Anderdon Reserve is at now Windsor, Ontario on Canard River near Amherstburg. The Huron Reserve was on the Detroit River in Ontario, Canada. The reserved areas of Moore, Shawanee, and Bear Creek were marshy areas where wild rice was gathered (Travers 2015).

A seven-thousand acre, wetland near Lake Wawanosh contained a two-acre cranberry marsh east of Point Edward and the Sarnia Flats where the Anishinabe camped and planted corn (Travers 2015).

The creation of the international border through our territories cut us off from many resources formerly enjoyed. Independence was limited and our options were few. Our people remained loyal to Britain and had to remove themselves to territory within Canada’s borders and give up use of their lands and resources within the U.S.A. Some cross border, access was possible for a few years.

But by 1830, in Michigan, Ohio, Indiana, and Wisconsin, the U.S. calvary was actively hunting down our people. Faced with extermination or forcible removal to the Southwest, many of the families which lived on the American side sought refuge with their friends and allies in Canada. By 1839, a number of related families from Wisconsin, had settled with the few Chippewa families who resided at Kettle and Stony Points. Numerous others from Wisconsin, Indiana, Ohio, and Michigan joined over the course of the last century. Many moved on to other Anishinabek communities.

We were denied the right to vote until 1950 in provincial elections and 1960 in federal elections.

Sarnia, Kettle Point – Wiiwkwedong, and Stony Point – Aazhoodena were classified as a single band until 1919, when Sarnia became separate.

In 1927 and 1928, speculators used unscrupulous tactics to gain 83,000 acres at Kettle and Stoney Point.


Ipperwash, meaning “Upper Wash”, lies between Kettle Point and Aux Sable – Stoney Point Reserves.

Ipperwash Provincial Park was created in 1932 on land from the front of Stony Point Reserve Beach. It was purchased in 1936 (Ipperwash Commission of Inquiry Historical Background,, www).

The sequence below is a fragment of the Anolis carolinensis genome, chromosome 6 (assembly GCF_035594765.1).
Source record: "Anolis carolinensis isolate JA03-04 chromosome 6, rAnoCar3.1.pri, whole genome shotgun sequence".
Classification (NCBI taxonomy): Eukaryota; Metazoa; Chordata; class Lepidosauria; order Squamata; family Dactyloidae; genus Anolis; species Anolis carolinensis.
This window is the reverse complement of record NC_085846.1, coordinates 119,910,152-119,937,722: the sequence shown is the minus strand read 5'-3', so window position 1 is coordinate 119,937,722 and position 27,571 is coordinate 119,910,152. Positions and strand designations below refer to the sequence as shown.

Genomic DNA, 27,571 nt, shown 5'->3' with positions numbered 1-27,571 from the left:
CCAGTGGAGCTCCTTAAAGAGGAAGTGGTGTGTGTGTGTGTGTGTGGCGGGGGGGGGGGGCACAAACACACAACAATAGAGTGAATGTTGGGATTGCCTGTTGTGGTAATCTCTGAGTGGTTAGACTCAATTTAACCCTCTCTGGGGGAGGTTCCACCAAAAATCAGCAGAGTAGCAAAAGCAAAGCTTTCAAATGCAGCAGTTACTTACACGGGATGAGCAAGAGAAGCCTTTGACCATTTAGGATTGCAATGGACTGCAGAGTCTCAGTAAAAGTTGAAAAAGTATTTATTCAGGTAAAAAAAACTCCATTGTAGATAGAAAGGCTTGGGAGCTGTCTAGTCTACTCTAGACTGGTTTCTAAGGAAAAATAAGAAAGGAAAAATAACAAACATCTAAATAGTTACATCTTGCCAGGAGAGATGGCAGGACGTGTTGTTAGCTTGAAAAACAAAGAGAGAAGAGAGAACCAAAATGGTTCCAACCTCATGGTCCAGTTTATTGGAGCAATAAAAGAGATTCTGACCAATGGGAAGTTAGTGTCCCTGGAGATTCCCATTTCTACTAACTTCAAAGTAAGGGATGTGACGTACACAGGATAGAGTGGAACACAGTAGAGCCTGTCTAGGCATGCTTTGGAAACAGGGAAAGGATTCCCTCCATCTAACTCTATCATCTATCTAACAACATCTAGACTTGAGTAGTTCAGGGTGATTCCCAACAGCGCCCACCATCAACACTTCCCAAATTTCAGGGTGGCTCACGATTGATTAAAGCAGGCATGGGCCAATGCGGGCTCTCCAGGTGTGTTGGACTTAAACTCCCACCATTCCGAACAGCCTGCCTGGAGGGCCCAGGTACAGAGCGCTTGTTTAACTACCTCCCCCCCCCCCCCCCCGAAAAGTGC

The government Department of National Defense borrowed our land for an advanced military training facility for troops headed to Hitler’s Europe under the War Measures Act in 1942.

In February 1942, the government wanted the land, and by March, engineers were drilling test wells without permission, without a vote, and against advice from the Department of Indian Affairs. The surrender vote took place on April 1, 1942 with the land to be returned after the war. By July, the people were moved to swampland at Kettle Point. By the 1960s, Camp Ipperwash was used for cadet training and free camping for military personnel. The lawyer hired to fight for a lease was threatened and stonewalled by federal officials in the Department of Indian Affairs and the Department of Justice. This caused animosity, resentment, and feelings of injustice within the band.

The Stoney people were evicted from their 2,440 acres of farm lands, and their homes bulldozed. They were forcibly relocated to Kettle Point. There was much frustration, our sacred burial sites were there. In 1993, we had a picnic and occupied the land. There were several altercations with OPP disguised as campers.

In February 1994, the government closed Camp Ipperwash and announced the eventual return of the land to the Chippewas of Kettle and Stony Point after 53 years of unlawful occupation.

We had a peaceful, nonviolent protest on Labor Day of 1995 at Military Camp Ipperwash. In September, a sniper killed unarmed protester, Dudley George, 38 years old, with three shots. He was born in Sarnia in 1957. A riot squad was deployed; a riot ensued.

The Judge ruled that the continued occupancy was ‘Spurious and without substance’. After years of waiting, the land was returned in 2007 to the original owners. It was formally signed over in 2009, after numerous attempts to have it returned.

Nearly all the lands and inland waterways in Ontario are subject to treaties between first nations and the British and Canadian governments. These treaties are not relics of the past. They are living agreements, and the understandings on which they are based continue to have the full force of law in Canada today. (Missisauga, Eagle Tribe)

There are 1,000 members on the reserve and 900 off of it.

On September 19, 2015, after 73 years, the land at Ipperwash, the 2,211 acres appropriated by the federal government in 1942 under the War Measures Act, was officially returned. A settlement of 95 million dollars will be made to the families affected, 20 million of which will be for affected families, compensation and 70 million will be set aside for future development. The land is to be cleaned up of pollutants and debris and all military buildings are to be demolished and removed to finish work begun in 2013.